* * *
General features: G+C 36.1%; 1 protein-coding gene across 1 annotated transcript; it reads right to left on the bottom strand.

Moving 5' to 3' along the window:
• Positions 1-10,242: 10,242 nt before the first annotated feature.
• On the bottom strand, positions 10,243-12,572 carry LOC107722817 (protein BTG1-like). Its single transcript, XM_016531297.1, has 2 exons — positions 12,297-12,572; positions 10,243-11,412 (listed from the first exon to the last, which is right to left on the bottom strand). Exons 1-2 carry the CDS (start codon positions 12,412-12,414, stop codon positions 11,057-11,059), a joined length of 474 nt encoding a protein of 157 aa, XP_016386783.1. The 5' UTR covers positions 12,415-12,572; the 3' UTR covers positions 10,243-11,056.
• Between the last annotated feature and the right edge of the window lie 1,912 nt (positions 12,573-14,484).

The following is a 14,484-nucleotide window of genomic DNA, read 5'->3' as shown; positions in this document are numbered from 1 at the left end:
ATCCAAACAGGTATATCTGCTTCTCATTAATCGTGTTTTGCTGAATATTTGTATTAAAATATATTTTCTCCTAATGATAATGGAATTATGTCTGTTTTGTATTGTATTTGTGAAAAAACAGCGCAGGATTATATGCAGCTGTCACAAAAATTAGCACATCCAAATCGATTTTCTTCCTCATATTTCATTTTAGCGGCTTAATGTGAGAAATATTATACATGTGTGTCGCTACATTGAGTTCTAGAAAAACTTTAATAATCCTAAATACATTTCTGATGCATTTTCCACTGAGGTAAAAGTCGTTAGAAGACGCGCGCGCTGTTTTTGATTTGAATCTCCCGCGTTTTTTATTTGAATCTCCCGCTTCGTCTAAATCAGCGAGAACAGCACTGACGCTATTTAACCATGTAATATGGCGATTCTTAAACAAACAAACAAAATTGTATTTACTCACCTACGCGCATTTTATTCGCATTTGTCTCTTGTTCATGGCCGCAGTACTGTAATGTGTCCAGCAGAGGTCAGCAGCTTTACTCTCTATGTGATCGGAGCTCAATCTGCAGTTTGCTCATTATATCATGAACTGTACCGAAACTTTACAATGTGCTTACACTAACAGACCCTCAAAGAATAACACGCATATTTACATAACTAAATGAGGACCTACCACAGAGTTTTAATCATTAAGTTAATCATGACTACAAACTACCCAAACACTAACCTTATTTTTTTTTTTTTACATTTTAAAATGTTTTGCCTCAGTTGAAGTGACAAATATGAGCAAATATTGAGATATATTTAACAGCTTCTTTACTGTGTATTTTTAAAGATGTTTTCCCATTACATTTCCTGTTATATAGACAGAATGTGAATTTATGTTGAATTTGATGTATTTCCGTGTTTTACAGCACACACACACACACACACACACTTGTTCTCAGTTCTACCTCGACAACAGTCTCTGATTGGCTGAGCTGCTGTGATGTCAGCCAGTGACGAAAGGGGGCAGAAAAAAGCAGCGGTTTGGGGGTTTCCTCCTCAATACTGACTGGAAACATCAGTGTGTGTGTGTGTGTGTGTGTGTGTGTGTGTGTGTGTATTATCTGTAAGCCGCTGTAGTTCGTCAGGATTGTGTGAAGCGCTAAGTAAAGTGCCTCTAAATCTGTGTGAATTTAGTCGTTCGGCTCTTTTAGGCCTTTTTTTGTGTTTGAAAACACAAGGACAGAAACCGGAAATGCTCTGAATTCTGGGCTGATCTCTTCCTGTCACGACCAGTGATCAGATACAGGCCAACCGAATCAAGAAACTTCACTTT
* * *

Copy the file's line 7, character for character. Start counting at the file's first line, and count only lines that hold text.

ATCCAAACAGGTATATCTGCTTCTCATTAATCGTGTTTTGCTGAATATTTGTATTAAAATATATTTTCTCCTAATGATAATGGAATTATGTCTGTTTTGTATTGTATTTGTGAAAAAACAGCGCAGGATTATATGCAGCTGTCACAAAAATTAGCACATCCAAATCGATTTTCTTCCTCATATTTCATTTTAGCGGCTTAATGTGAGAAATATTATACATGTGTGTCGCTACATTGAGTTCTAGAAAAACTTTAATAATCCTAAATACATTTCTGATGCATTTTCCACTGAGGTAAAAGTCGTTAGAAGACGCGCGCGCTGTTTTTGATTTGAATCTCCCGCGTTTTTTATTTGAATCTCCCGCTTCGTCTAAATCAGCGAGAACAGCACTGACGCTATTTAACCATGTAATATGGCGATTCTTAAACAAACAAACAAAATTGTATTTACTCACCTACGCGCATTTTATTCGCATTTGTCTCTTGTTCATGGCCGCAGTACTGTAATGTGTCCAGCAGAGGTCAGCAGCTTTACTCTCTATGTGATCGGAGCTCAATCTGCAGTTTGCTCATTATATCATGAACTGTACCGAAACTTTACAATGTGCTTACACTAACAGACCCTCAAAGAATAACACGCATATTTACATAACTAAATGAGGACCTACCACAGAGTTTTAATCATTAAGTTAATCATGACTACAAACTACCCAAACACTAACCTTATTTTTTTTTTTTTACATTTTAAAATGTTTTGCCTCAGTTGAAGTGACAAATATGAGCAAATATTGAGATATATTTAACAGCTTCTTTACTGTGTATTTTTAAAGATGTTTTCCCATTACATTTCCTGTTATATAGACAGAATGTGAATTTATGTTGAATTTGATGTATTTCCGTGTTTTACAGCACACACACACACACACACACACTTGTTCTCAGTTCTACCTCGACAACAGTCTCTGATTGGCTGAGCTGCTGTGATGTCAGCCAGTGACGAAAGGGGGCAGAAAAAAGCAGCGGTTTGGGGGTTTCCTCCTCAATACTGACTGGAAACATCAGTGTGTGTGTGTGTGTGTGTGTGTGTGTGTGTGTGTGTATTATCTGTAAGCCGCTGTAGTTCGTCAGGATTGTGTGAAGCGCTAAGTAAAGTGCCTCTAAATCTGTGTGAATTTAGTCGTTCGGCTCTTTTAGGCCTTTTTTTGTGTTTGAAAACACAAGGACAGAAACCGGAAATGCTCTGAATTCTGGGCTGATCTCTTCCTGTCACGACCAGTGATCAGATACAGGCCAACCGAATCAAGAAACTTCACTTT